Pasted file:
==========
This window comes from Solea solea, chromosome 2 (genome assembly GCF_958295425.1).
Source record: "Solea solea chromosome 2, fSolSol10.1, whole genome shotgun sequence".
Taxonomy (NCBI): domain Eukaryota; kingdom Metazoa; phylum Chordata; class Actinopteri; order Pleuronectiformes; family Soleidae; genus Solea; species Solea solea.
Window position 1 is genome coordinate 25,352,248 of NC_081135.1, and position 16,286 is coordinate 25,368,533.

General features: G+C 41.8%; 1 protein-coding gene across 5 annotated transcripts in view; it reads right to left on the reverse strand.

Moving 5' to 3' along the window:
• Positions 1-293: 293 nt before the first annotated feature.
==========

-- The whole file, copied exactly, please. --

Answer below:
This window comes from Solea solea, chromosome 2 (genome assembly GCF_958295425.1).
Source record: "Solea solea chromosome 2, fSolSol10.1, whole genome shotgun sequence".
Taxonomy (NCBI): domain Eukaryota; kingdom Metazoa; phylum Chordata; class Actinopteri; order Pleuronectiformes; family Soleidae; genus Solea; species Solea solea.
Window position 1 is genome coordinate 25,352,248 of NC_081135.1, and position 16,286 is coordinate 25,368,533.

General features: G+C 41.8%; 1 protein-coding gene across 5 annotated transcripts in view; it reads right to left on the reverse strand.

Moving 5' to 3' along the window:
• Positions 1-293: 293 nt before the first annotated feature.